Local police chiefs offer their takes on Ferguson case

11/26/2014 3:39 PM |
Police Chief David Hegermiller says he would hope this part of the country is 'ahead of the curve' on race relations between police and minority communities. (Credit: file)

Chief David Hegermiller says he hopes this part of the country is ahead on race relations between police and minority communities. (Credit: file)

In the wake of riots that erupted in Ferguson, Mo. this week after a grand jury declined to indict the police officer who shot and killed a black teenager, Michael Brown, local police chiefs offered their take on the case — and longstanding racial tensions nationwide between police departments and minority communities.

Peaceful protests were also being held at cities across the U.S., though none in this area.

“We’re pretty far removed from [the Ferguson case] here,” said Southold Police Chief Martin Flatley, “But it’s also very much in the front of your mind, realizing that it could happen in any jurisdiction.”

“Any area can have a confrontation like that — that turns deadly — and that area could be put under the microscope by the rest of the country,” he continued. “I’m sure Ferguson, Missouri never thought it would happen there either.

“You become very aware of what the possibilities are in doing policing.”

Riverhead Police Chief David Hegermiller questioned the point of the rioting and looting that erupted in Ferguson in reaction to the news that Darren Wilson, the officer, wouldn’t be charged with murder or manslaughter.

“I think its ridiculous what’s going on right now,” he said. “Yes, everyone is upset. Everyone understands that. But this is solving absolutely nothing. Twenty-three people [in the grand jury] saw the evidence. You have to put your faith in them that they did the right thing; and I’m sure they did.”

Chief Hegermiller said he believes no Riverhead police officer has ever shot anyone throughout the history of the department.

“I’m sure the same could probably be said for the other East End departments as well,” he said.

Though this case brought to light a racial divide between the black population in Ferguson and the city’s police force, both local chiefs said they hope there is no similar rift felt the community’s they serve. The North Fork’s two town police forces are overwhelmingly white. (See a special report from 2012.)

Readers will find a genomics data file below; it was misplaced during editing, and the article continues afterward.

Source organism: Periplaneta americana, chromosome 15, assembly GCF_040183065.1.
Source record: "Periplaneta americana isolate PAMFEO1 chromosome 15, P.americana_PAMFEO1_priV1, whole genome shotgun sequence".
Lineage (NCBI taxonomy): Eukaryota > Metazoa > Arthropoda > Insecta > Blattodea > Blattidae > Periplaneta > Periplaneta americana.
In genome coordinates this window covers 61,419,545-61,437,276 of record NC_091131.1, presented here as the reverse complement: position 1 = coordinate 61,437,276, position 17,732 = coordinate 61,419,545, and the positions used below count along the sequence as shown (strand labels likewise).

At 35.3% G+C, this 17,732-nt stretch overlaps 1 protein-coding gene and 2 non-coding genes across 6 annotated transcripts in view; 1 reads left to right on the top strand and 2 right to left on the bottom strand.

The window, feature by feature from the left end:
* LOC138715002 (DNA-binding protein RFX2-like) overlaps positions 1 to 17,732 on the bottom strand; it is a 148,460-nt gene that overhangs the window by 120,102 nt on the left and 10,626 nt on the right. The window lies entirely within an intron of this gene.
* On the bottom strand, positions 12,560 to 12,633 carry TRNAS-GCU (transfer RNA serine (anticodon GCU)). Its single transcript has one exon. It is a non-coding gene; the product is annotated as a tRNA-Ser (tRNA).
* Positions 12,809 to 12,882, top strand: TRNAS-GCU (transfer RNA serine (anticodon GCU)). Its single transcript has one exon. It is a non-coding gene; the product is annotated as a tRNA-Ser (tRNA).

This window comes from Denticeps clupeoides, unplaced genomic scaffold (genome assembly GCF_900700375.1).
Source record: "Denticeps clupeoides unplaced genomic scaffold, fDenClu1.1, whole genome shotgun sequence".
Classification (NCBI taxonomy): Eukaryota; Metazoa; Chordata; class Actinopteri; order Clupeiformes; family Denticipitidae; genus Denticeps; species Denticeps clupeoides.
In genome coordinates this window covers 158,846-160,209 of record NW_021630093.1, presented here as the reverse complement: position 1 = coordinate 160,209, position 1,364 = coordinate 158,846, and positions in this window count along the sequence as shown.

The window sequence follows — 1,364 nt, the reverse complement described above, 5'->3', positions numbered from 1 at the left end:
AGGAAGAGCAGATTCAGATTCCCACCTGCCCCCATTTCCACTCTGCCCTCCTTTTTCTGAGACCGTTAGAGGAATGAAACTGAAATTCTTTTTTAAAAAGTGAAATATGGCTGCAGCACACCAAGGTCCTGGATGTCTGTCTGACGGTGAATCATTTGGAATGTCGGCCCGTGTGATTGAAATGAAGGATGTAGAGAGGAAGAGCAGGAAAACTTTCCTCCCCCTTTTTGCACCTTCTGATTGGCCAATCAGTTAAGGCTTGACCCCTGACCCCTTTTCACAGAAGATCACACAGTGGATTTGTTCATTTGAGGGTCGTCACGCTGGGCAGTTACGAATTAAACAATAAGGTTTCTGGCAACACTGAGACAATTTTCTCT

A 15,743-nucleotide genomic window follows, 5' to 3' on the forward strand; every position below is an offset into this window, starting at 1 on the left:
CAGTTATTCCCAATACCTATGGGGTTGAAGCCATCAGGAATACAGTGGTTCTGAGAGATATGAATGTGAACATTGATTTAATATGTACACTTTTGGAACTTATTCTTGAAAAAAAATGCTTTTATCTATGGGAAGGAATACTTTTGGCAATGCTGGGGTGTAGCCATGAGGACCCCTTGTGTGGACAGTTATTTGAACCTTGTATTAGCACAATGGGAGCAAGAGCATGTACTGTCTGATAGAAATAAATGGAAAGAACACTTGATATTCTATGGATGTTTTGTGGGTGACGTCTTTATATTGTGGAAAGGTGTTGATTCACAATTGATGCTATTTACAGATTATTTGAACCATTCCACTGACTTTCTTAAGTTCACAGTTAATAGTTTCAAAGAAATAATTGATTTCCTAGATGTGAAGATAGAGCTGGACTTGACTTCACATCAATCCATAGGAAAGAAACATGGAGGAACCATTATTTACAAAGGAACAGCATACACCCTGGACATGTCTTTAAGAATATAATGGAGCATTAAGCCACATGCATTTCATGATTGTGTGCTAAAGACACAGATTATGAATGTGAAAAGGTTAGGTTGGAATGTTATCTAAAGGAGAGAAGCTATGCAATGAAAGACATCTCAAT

“I like to think, or I hope, that here in New York we are ahead of this curve,” Chief Hegermiller said. “I hope there is trust in the Riverhead Police Department. I think the majority of the community out there does, and that’s a good thing.”

He noted, though, that such tensions had been felt in the past.

Chief Flatley said he could recall an incident working a rookie officer in the 70s, when he was called to break up a fight between a large group of white men in Greenport village who had gotten into an argument with a group of black men.

“They were in the street shouting and yelling at each other and it turned into a whole community event,” he said. “The times have just changed drastically and since then the demographics have also changed. A lot’s changed since then.”

On the possibility of local protests, Chief Flatley said just that he hoped any such events would be conducted peacefully.

“Everyone has the right to protest and for their public opinion to be heard, the only thing that we were ever expect from the public and hope from the public is that it would be peaceful and nothing would be damaged, and it would be done to get their point across and not in a negative way,” he said.

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Martin Flatley was appointed as Southold Town's police chief in 2011.

Martin Flatley was appointed as Southold Town’s police chief in 2011. (Credit: file)